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The potential developed by a single electrode in a solution is caused by the tendency of the solution either to donate or accept electrons and can be

> The Nernst equation expresses the potential developed by an electrode in terms of the activity and number of ions Involved in the reaction.

>• A half-cell describes a single electrode and its associated chemical reaction which forms part of a voltaic cell.

>■ A half-reaction is the reaction that occurs at a single electrode but that requires another reaction to accept or donate the electrons involved in the overall process.

>■ An active electrode is composed of an element that is in an equilibrium with its ions in the surrounding solution.

>- The activity of an ion reflects the proportion of the molecules that are actually ionized at the time.

> Inert electrodes are used to make electrical contact with solution and are not part of the chemical reaction.

> Standard electrode potential Is the potential developed by an active electrode when in equilibrium with a molar solution of its ions.

calculated using the Nernst equation: 23026RT

X log a where E is the electrode potential at the specified concentration,

E° is the standard electrode potential,

R is the gas constant,

T is the absolute temperature, n is the number of electrons involved,

F is the Faraday constant, a is the activity of the ion. For measurements made at 25 °C the equation simplifies to:

There can be no chemical reaction in such a system without a complementary electron donor or acceptor to complete the process. Each of these electrode systems is known as a half-cell and the potential developed by a half-cell cannot be measured in absolute terms but only compared with that of another half-cell. The chemical reaction occurring at each half-cell is known as a half-reaction.

An active electrode consists of an element (M) in its uncombined state which is capable of establishing an equilibrium with a solution that contains its ions:

The ionization of atoms or molecules results in a potential being developed by such an electrode, the intensity of the potential being related to the concentration of the ions. The effective concentration of the ions (known as the activity of the ions) is more significant than the molar concentration. The values for activity and concentration are only the same in very dilute solutions.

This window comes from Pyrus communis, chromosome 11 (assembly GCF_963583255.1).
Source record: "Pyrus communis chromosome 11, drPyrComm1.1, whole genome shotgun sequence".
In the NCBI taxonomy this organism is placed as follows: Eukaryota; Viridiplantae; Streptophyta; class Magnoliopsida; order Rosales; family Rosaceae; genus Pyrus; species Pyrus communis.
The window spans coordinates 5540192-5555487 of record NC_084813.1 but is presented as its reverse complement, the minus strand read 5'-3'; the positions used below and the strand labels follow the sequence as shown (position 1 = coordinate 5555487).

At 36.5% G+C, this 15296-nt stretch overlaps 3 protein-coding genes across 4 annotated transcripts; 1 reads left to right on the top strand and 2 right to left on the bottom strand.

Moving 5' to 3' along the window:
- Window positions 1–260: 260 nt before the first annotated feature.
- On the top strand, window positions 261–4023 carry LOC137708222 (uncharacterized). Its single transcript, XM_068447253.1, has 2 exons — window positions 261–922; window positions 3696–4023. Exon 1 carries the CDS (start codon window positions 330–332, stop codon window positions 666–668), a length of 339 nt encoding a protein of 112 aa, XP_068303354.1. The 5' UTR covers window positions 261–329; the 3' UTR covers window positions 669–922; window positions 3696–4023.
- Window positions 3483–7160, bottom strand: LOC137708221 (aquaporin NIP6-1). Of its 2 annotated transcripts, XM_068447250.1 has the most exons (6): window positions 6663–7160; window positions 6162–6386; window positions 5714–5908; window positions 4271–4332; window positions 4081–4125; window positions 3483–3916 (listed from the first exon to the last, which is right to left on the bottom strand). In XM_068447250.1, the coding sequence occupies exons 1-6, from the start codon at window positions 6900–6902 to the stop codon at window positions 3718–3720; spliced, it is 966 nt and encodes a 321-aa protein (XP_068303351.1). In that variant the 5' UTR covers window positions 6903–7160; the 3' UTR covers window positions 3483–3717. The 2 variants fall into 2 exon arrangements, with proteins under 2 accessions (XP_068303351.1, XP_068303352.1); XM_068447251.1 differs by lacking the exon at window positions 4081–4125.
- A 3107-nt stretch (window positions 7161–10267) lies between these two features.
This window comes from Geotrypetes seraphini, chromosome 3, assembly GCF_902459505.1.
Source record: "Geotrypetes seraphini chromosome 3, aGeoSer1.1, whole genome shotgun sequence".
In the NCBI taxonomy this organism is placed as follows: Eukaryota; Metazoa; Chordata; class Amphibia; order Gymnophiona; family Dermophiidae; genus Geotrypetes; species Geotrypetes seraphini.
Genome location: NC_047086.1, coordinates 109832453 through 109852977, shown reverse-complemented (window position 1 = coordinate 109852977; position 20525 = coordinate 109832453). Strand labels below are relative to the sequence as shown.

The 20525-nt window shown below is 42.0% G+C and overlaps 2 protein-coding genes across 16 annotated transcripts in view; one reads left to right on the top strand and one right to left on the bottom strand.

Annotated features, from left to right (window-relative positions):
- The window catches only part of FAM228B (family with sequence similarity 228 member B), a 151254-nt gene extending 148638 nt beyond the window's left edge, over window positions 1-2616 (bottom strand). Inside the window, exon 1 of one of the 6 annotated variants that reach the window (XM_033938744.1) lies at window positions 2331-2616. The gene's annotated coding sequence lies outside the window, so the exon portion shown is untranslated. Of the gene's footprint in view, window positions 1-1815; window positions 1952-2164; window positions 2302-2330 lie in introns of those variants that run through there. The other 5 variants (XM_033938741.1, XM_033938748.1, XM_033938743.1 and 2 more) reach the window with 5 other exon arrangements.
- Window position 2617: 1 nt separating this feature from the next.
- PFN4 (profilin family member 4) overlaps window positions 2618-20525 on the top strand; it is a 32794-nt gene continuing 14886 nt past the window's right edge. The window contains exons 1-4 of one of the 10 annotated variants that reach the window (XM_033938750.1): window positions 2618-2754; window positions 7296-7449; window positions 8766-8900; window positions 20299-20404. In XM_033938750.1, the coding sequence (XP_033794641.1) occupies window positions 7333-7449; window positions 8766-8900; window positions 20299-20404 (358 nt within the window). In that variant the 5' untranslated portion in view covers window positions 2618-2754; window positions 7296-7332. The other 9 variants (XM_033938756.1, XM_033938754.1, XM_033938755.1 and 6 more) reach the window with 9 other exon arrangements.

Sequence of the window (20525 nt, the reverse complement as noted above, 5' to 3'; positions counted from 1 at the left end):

Inert electrodes, such as silver, platinum, and carbon, are used solely to make electrical contact with the solution and only reflect the potential of the solution. They are used to measure the potential of solutions containing mixtures of ions which have a tendency to transfer electrons between them, e.g. ferric and ferrous ions:

Such reactions are know as redox reactions and, in this case, the potential developed by the electrode system depends on the tendency of ferrous ions to donate an electron compared with the tendency of the ferric ions to accept one.

The standard electrode potential of an element is defined as its electrical potential when it is in contact with a molar solution of its ions. For redox systems, the standard redox potential is that developed by a solution containing molar concentrations of both ionic forms. Any half-cell will be able to oxidize (i.e. accept electrons from) any other half-cell which has a lower electrode potential (Table 4.1).

Table 4.1 Standard electrode potentials at pH 7.0

Half-reaction E'0

Oxygen/water 0.81

Ferric/ferrous 0.77

Ferricyanide/ferrocyanide 0.36

Oxygen/hydrogen peroxide 0.30

Cytochrome c ferric/ferrous 0.22

Dehydroascorbic acid/ascorbic acid 0.08

Pyruvate/lactate -0.19

Ferrous/iron - 0.44

It is impossible to measure the potential of a half-cell directly and a reference half-cell must be used to complete the circuit. The hydrogen electrode (Figure 4.3) is the standard reference electrode against which all other half-cells are measured and is arbitrarily attributed a standard electrode potential of zero at pH 0. Because it is difficult to prepare and inconvenient to use, the

Hydrogen gas

Standard HCl solution

Platinum electrode

Figure 4.3 The hydrogen electrode. An electrode of platinum foil, covered with platinum black, dips into a solution of hydrochloric acid (1.0 mol I '). Hydrogen gas at a pressure of 1 atm (101 kPa) is bubbled over the electrode and is absorbed by the platinum black. The half-reaction for the electrode can be represented as: 2H+ + 2e~ = H2

> A saturated calomel electrode is conveniently used as a reference electrode in potentiometnc measurements.

saturated calomel electrode is frequently used instead. This has a standard electrode potential of +0.242 V relative to the hydrogen electrode. It consists of a mercury electrode in equilibrium with mercuric ions in the slightly soluble salt, mercuric chloride (Figure 4.4). A high concentration of chloride ions is maintained by using a saturated solution of potassium chloride, which also provides a means of ensuring electrical contact with any other half-cell used.

Platinum wire

Mercury • Paste

■ Saturated potassium chloride

Solid potassium chloride Porous plug

Figure 4.4 The saturated calomel electrode. A platinum wire makes electrical contact with an electrode which is composed of a paste of metallic mercury, mercuric chloride (calomel) and potassium chloride. A saturated solution of potassium chloride completes the half-cell and provides electrical contact through a porous plug.

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